I am writing, dear friend, to wish you luck on your journey. As you would imagine, I'm dumbfounded by your decision to join the military. To be sure, I would question this choice made by anyone, but especially you.

Part of my aversion stems from your age. Subjecting yourself to others' wishes just when our thoughts are now considered the constructs of full-fledged adults seems a terrible disregard of responsibility. Further, I cannot help but fear some of these young bucks who will no doubt be your superiors will single you out for abuse because of your true seniority.

My forthright rejection of our current government's militaristc rule also provides ample fodder for despising your decision. I cannot think of another less desirable time to serve in all of U.S. history, including Vietnam. At least in that conflict, I could've claimed ignorance to our wrongdoing for a little while. In Iraq, we telegraphed our ill intent.

But, more than anything, I object to your enlistment simply because it's you: my best friend in the whole wide world, a person I would do anything for based upon my belief that you are good. And this belief stands. You are the most reliable, conscientious, dedicated, and balanced man I know. You have never flaked on an obligation, never missed an appointment, never disappointed a friend.

And, ironically, these precise attributes make you an exemplary candidate for military duty. In an ideal world, you and men like you would be charged with our protection. But this isn't ideal and your decision is sealed, so I will stop harping on you and get to the point of this letter.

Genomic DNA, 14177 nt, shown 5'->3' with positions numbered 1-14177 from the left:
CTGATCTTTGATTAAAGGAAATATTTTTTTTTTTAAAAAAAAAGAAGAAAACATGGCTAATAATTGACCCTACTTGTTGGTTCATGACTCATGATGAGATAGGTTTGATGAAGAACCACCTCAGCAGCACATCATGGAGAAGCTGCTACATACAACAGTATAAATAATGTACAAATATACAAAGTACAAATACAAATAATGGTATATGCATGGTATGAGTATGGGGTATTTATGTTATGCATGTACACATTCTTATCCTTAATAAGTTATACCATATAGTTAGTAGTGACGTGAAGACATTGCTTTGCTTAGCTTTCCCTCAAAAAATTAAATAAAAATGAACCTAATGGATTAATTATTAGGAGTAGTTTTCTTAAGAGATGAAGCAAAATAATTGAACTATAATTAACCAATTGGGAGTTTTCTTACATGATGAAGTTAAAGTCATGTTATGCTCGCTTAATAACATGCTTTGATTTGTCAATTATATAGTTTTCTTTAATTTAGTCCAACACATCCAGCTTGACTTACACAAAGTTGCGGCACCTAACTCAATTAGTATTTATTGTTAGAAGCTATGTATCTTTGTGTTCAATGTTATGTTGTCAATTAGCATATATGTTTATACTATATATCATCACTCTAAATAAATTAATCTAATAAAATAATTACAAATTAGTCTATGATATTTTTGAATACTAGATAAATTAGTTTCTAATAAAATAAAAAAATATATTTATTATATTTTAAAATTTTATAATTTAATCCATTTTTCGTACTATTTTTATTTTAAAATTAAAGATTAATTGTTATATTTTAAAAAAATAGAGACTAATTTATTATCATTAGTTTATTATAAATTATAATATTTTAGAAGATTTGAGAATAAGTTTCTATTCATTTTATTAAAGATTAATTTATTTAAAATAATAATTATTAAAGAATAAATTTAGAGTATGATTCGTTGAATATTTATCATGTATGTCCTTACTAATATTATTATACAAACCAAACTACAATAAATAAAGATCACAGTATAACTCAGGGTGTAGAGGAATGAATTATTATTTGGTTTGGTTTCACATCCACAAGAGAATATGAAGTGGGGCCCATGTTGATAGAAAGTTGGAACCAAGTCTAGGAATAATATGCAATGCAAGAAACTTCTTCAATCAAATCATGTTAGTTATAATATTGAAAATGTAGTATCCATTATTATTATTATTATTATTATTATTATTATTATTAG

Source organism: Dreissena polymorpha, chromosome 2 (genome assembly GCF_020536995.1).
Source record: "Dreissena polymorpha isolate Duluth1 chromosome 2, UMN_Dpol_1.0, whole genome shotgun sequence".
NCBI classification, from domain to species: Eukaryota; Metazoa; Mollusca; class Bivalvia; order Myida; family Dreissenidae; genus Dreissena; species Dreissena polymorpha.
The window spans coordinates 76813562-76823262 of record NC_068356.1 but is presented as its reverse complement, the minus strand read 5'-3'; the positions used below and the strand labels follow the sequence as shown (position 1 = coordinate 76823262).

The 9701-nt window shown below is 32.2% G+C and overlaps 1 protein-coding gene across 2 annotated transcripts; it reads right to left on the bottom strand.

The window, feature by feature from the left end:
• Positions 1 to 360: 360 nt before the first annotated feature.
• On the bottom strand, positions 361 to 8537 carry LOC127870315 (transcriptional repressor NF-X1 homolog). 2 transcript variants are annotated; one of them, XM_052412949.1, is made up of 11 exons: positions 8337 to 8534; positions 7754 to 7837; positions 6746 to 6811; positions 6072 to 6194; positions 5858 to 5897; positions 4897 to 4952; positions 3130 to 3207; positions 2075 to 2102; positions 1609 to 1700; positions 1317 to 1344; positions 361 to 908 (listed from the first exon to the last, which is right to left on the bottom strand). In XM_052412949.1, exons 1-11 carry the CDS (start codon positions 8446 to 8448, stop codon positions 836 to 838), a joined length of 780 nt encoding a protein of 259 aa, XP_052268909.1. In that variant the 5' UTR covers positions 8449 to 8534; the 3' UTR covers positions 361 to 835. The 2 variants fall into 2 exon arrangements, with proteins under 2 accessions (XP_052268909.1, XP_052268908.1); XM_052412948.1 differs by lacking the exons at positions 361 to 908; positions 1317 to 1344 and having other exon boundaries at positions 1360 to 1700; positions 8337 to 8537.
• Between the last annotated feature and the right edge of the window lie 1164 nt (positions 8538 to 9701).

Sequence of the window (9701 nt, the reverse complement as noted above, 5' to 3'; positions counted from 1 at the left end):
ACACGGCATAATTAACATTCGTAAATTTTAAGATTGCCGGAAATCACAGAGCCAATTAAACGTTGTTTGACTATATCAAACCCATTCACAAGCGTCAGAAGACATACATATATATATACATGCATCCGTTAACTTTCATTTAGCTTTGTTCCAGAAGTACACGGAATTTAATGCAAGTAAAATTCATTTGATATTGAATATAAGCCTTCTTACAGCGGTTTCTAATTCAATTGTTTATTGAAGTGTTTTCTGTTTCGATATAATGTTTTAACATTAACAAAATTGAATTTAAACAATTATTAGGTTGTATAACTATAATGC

I miss you. I always have. For these past few years, I've been removed geographically and distant personally. I made my own dramatic departure in the hopes of attaining some sort of wisdom, enlightenment if you will. And to that end I've been partially successful, at least to the point where I'm taking the steps needed to stumble and then learn from those missteps.

This progress, however, came at a price. I felt I needed to step back from my loved ones to stop seeing myself through their eyes and start the self-examination anew. But I never intended this separation to be permanent and indeed relied upon the strength and resilience of my friendships to persevere.

I now realize these bonds cannot survive in a vacuum. So I seek to set things right, beginning with you. Chris, you are my brother by everything but blood. I will not waste another breath expressing reservations about your choice. It was yours to make, and you did so with good intentions.

So please let me pass along some truths revealed to me over these past few years. Know that:

1. New friendships are but tracings of the relationships formed in the forges of childhood. Although I must admit to a lack of effort, it has become obvious that no amount of ingratiation would generate a friend willing to forgive me for urinating on them. Nary a single taker.

2. Differences are more important than commonalities. As silly as this sounds, I've grown weary of agreeing with people. There was a certain novelty in moving to a place in which everyone thinks progressively. But I now find comfort in disagreement, and no one challenged me more than you, often without even knowing it.

3. A hero without focus is a hero nonetheless. This little quip is aimed at you, me and every other person out there attempting to be more than the sum of their parts. I know you joined up to prove your place in history, your worth to society. I have the same desire, albeit a different approach, and I'm working to find a genuine outlet for our efforts.

Take these findings with a grain of salt. I will likely discount them myself tomorrow. But know I mean what I say to you about you. Cut from the same cloth, we represent the last of a breed: best friends willing to die for one another and the world. Please don't exact that fortune prematurely.